4 steps to putting your profits to work
By Mary Scoviak
Setting up a profit reinvestment plan is a business basic. Your practice may generate enough money to pay your salary, but reinvesting part of your profits is vital to helping your business grow, whether it’s to expand your services and standard of care or to create value for retirement and selling your business. Gary Glassman, CPA, Burzenski & Company, P.C., East Haven, Conn., shares his insights on how to reinvest for the best return.
1 Determine how much to reinvest. The amount will differ based on the practice’s circumstances and goals. “I believe all practices should reinvest a minimum of 10% of their profits back into the practice before paying the owner’s salary”more depending on the business’s long- and short-term business plan,” says Glassman.
2 Save before you spend. The first priority should be having enough cash on hand to cover a business downturn or shortfall. That way you know you can pay your bills even when things slow down due to the seasonal nature of the veterinary business.
“Our rule of thumb is that one-doctor hospitals should have a minimum cash balance of approximately $40,000 at all times; a two-doctor practice approximately $60,000, a three-doctor practice approximately $80,000 and so on,” he says. “If you are not near these balances, the only way to build to them is to reinvest profits back into the practice.”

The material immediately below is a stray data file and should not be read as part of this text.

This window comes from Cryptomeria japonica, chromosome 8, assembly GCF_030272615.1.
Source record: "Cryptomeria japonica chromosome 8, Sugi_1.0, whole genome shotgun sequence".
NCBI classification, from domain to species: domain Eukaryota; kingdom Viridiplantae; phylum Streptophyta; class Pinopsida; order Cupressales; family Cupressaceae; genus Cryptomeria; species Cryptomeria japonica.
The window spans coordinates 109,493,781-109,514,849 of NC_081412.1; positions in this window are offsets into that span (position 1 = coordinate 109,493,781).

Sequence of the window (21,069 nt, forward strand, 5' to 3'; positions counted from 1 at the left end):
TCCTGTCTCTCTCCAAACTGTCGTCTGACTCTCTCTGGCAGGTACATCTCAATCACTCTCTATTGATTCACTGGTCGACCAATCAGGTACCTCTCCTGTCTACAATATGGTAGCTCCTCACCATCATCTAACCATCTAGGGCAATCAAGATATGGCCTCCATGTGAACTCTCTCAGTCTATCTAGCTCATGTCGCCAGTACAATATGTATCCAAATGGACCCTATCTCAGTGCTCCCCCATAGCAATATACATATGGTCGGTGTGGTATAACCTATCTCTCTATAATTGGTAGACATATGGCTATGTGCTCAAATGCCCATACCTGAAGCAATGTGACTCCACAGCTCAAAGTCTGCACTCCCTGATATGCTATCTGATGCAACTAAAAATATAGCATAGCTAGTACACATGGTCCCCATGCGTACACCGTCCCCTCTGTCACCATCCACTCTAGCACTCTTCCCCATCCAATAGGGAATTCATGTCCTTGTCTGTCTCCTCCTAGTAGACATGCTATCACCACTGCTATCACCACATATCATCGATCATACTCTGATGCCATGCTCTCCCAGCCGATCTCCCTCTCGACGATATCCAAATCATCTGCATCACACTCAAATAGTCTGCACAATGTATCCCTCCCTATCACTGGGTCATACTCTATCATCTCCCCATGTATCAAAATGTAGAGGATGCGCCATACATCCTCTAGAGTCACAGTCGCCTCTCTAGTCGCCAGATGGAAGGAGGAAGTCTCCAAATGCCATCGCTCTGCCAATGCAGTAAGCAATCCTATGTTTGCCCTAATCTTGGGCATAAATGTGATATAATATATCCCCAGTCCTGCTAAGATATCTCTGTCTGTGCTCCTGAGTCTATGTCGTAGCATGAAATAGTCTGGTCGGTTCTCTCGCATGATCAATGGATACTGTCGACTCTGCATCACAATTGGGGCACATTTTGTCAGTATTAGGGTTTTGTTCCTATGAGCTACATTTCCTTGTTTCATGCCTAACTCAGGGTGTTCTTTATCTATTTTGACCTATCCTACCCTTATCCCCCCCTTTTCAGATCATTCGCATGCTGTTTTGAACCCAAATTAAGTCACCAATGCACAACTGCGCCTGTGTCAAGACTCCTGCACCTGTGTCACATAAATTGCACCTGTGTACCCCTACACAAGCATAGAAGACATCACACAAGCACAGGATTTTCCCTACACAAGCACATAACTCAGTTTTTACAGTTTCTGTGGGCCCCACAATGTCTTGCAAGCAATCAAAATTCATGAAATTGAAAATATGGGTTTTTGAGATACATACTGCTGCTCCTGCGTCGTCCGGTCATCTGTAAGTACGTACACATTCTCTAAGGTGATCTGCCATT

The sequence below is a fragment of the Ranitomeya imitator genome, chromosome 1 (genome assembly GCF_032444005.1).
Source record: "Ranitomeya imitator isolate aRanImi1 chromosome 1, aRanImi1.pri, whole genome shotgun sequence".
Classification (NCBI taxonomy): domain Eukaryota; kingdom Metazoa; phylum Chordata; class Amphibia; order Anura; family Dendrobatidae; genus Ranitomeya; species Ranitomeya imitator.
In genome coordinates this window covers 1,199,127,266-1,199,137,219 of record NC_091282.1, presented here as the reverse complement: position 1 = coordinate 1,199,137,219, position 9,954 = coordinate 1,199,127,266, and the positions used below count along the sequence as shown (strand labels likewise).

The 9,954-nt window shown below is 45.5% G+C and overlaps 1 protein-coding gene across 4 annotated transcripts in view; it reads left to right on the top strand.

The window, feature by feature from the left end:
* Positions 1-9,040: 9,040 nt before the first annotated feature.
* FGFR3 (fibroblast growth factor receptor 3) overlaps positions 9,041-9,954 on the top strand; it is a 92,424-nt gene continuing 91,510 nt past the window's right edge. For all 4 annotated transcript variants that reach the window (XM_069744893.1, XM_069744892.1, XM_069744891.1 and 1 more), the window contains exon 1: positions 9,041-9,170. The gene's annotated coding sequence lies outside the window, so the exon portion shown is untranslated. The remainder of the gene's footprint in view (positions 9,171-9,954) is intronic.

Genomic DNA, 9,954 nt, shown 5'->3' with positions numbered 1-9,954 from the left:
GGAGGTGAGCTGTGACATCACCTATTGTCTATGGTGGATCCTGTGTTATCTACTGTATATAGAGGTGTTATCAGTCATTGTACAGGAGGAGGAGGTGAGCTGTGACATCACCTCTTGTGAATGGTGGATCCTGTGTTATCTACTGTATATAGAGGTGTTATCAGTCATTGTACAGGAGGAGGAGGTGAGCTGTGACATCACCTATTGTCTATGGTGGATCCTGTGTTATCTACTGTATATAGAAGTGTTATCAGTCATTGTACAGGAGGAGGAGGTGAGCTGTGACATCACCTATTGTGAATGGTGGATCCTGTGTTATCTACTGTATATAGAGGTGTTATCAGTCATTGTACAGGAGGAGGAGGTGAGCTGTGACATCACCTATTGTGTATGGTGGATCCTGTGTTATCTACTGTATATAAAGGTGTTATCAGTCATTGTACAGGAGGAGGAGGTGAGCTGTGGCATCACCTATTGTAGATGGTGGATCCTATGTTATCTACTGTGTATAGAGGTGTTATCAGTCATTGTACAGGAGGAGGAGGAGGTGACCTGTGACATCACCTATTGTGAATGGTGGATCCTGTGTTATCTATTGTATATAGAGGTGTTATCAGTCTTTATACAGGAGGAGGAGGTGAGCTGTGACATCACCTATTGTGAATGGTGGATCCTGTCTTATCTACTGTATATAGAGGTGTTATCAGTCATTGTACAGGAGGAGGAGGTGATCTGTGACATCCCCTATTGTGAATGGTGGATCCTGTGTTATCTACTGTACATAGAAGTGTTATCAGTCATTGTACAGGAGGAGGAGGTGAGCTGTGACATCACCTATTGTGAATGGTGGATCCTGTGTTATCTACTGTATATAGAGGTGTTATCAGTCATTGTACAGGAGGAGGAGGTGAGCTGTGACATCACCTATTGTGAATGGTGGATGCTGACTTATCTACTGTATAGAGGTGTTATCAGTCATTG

3 Define your best options for optimal return in your reinvested profits. For example, a good rule of thumb is to spend 1% to 2% of your yearly gross revenue on capital equipment, Glassman says. Some other areas to consider include:
- New facility requirements
- Team salaries
“Weigh your reinvestment needs against your long- and short-term business plans,” he says. “Ask yourself about when you might expand your facility, how much that will cost and what new equipment you will buy year to year. How much additional inventory will you need to carry to fund the hospital’s growth in sales? What does next year’s hiring plan look like and how much will that cost?”
4 Allocate a portion of reinvested profits to create and maintain a savings plan. “Obtaining the cash to achieve these goals all in one year is probably not realistic, so practices need to set aside some of the profit reinvestment to develop a regimented savings plan,” says Glassman. Discuss your reinvestment and general business plans with your financial advisor to create a program that is customized to your specific practice goals.
What If a Practice Isn’t So Profitable? If your bottom line isn’t super healthy, should you forget about reinvestment plans? “That would be a mistake,” says CPA Gary Glassman. “Treat the reinvestment as an expense of the practice that is not available for owner consumption. This will lay out a realistic look at what the owner may take as pay.”